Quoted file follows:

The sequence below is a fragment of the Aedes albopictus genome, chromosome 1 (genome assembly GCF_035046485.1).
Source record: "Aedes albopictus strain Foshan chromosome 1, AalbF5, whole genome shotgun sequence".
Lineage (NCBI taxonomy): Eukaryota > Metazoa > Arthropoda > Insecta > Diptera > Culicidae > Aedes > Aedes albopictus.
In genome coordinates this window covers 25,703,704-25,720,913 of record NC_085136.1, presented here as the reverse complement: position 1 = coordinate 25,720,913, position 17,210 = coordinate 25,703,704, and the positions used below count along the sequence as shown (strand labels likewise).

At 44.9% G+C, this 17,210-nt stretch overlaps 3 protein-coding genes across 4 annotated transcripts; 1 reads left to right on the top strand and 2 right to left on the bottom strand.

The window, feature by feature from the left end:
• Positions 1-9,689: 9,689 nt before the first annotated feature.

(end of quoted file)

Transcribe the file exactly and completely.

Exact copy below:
The sequence below is a fragment of the Aedes albopictus genome, chromosome 1 (genome assembly GCF_035046485.1).
Source record: "Aedes albopictus strain Foshan chromosome 1, AalbF5, whole genome shotgun sequence".
Lineage (NCBI taxonomy): Eukaryota > Metazoa > Arthropoda > Insecta > Diptera > Culicidae > Aedes > Aedes albopictus.
In genome coordinates this window covers 25,703,704-25,720,913 of record NC_085136.1, presented here as the reverse complement: position 1 = coordinate 25,720,913, position 17,210 = coordinate 25,703,704, and the positions used below count along the sequence as shown (strand labels likewise).

At 44.9% G+C, this 17,210-nt stretch overlaps 3 protein-coding genes across 4 annotated transcripts; 1 reads left to right on the top strand and 2 right to left on the bottom strand.

The window, feature by feature from the left end:
• Positions 1-9,689: 9,689 nt before the first annotated feature.